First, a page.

On a hazy Thursday morning at Shy's Hill in Nashville -- ugh, Oregon wildfires -- I did what comes naturally for me: Watch other people work. Military science professor Brandon Hulette, research analyst Natalie Robbins, geospatial data and systems librarian Stacy Curry-Johnson, and students Jordan Rhym and Alyssa Bolster -- all from Vanderbilt University -- manuevered a $13,000 ground-penetrating radar machine over four sites on the hallowed ground south of downtown. Robbins calls her team "spatial specialists," which sort of makes my head spin.
|The ground-penetrating radar provides an "image" of |
the subsurface like this one, held by Vanderbilt
research analyst Natalie Robbins.
Much of Shy's Hill was carved up more than 60 years ago by residential developers -- the very top of the hill was sliced off in the 1950s for a water tank, making it nine or 10 feet shorter than in 1864. This opening sentence from a feature story in a 1959 edition of the Nashville Tennessean makes my heart hurt: "Today Shy's Hill has been stormed, captured and occupied by building contractors and home owners. A phalanx of bulldozers led the way, and handsome brick houses now line the streets which circle the knob, halfway to the crest."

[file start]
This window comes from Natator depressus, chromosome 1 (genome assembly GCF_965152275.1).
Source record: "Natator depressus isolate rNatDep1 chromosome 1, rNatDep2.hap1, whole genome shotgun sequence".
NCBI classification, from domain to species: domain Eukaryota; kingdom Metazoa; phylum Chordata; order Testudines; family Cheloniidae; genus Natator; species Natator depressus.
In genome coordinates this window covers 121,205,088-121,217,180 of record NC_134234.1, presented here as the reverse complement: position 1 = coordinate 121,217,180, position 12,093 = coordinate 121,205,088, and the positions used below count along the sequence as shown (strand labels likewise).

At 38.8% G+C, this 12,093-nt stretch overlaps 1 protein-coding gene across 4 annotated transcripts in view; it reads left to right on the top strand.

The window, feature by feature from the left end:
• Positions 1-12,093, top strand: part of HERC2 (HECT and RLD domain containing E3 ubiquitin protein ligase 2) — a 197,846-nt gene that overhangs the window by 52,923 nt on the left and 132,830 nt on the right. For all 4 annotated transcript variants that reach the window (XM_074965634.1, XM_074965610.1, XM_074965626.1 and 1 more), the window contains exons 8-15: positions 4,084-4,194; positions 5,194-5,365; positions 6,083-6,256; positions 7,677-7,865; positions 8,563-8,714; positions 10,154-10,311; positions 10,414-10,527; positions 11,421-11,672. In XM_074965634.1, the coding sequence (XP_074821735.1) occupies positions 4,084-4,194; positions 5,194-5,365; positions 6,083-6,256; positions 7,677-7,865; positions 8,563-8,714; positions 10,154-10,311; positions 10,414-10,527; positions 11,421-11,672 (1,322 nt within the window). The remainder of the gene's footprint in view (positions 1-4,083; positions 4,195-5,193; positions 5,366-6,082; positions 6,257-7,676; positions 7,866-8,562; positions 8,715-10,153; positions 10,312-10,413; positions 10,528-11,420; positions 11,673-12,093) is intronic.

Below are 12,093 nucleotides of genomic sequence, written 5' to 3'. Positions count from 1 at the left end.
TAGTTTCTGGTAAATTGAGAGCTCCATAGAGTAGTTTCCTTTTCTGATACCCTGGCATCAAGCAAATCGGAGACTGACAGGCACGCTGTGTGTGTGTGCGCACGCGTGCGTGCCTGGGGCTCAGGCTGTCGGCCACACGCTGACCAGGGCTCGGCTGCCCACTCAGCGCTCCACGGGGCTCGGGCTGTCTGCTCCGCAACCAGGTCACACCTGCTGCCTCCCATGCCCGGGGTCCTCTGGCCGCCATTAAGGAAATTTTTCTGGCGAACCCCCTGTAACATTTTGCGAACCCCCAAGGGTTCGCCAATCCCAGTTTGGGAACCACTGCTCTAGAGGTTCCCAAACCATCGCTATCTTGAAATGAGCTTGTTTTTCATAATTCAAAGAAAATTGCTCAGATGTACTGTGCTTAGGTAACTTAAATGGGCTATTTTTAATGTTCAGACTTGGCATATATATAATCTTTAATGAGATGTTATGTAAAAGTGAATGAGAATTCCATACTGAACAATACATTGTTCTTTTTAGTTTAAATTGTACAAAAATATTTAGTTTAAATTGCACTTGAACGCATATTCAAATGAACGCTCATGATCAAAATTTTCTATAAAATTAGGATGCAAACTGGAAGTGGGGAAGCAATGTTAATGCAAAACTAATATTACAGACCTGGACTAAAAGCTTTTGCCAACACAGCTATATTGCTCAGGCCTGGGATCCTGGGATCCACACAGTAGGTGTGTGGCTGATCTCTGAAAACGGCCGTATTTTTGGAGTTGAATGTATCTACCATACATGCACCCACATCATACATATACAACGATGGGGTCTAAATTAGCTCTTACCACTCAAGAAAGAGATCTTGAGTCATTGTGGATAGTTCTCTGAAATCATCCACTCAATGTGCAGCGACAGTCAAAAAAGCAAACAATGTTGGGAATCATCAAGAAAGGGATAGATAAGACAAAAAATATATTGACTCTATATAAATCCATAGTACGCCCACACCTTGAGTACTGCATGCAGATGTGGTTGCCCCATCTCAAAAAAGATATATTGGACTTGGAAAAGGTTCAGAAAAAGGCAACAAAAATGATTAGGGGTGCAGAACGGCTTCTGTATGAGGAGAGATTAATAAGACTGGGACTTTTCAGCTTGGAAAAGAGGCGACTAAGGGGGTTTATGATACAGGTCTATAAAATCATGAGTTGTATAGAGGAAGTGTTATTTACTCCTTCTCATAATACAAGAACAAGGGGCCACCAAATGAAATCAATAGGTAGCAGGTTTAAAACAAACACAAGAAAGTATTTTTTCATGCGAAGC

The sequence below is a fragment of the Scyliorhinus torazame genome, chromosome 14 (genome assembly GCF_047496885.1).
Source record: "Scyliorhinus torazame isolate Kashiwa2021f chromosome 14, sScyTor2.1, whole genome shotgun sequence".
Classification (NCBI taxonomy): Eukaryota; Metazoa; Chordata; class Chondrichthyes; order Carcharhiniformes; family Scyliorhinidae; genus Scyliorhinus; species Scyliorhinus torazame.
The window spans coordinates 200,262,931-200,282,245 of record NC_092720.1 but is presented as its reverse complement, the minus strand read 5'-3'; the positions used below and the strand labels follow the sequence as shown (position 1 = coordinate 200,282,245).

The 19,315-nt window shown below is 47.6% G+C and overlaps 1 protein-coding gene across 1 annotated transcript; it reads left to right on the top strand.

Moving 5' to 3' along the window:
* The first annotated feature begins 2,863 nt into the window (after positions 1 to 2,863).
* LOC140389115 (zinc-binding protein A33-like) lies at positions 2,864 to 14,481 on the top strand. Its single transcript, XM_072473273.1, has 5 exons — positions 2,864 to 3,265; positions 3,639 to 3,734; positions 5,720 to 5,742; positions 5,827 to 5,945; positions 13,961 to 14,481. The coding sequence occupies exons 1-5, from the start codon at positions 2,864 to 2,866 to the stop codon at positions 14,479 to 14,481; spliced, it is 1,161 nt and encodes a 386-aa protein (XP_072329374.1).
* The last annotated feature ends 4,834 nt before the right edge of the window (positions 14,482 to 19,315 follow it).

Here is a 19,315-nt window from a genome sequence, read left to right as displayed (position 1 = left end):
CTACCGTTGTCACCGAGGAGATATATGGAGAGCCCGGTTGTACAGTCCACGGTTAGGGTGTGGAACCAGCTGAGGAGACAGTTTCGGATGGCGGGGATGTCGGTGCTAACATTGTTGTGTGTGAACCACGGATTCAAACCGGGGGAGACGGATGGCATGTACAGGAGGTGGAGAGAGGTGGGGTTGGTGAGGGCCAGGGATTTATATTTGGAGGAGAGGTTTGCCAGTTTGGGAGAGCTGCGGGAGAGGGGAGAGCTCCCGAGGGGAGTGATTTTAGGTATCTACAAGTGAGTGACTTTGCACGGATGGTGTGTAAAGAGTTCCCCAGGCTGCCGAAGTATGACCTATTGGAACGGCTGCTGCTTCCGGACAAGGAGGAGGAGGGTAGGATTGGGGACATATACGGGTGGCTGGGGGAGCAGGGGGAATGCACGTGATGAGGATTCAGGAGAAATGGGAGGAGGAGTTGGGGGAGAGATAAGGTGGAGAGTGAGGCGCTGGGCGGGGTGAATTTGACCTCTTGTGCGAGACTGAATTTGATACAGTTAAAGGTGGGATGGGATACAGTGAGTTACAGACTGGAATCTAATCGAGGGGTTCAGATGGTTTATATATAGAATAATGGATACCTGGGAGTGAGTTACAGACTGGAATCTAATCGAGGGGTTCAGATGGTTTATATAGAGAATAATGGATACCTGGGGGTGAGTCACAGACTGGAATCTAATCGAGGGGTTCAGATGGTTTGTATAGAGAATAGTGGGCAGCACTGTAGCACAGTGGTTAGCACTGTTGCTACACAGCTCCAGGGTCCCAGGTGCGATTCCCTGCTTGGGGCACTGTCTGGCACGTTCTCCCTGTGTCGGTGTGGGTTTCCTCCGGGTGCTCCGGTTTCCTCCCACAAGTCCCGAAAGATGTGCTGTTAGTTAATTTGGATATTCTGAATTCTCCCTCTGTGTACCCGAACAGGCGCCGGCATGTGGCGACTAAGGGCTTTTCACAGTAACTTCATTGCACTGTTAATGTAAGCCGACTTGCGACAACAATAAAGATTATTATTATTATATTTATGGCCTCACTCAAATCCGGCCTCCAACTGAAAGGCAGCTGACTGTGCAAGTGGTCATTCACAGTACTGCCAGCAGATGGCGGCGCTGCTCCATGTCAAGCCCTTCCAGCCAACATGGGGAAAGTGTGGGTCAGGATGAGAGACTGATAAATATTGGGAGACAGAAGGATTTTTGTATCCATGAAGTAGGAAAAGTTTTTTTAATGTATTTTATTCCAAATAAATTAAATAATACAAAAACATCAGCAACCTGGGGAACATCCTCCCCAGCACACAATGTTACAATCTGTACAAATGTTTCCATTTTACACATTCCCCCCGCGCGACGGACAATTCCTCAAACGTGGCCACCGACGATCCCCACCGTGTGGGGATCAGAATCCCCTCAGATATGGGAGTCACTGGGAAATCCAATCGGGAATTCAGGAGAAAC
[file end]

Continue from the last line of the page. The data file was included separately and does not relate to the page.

A small section of the hill -- the extreme left of the Confederates' line on Day 2 of the battle -- is preserved and maintained by the Battle of Nashville Trust. (Full disclosure: I am a board member.) The next time you're in Nashville, put it on your must-see list, because it's worth the hike up the steep, rugged trail to the top.
In the video below, Hulette explains the team's Shy's Hill mission:
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- Nashville Tennesseean, Dec. 13, 1959.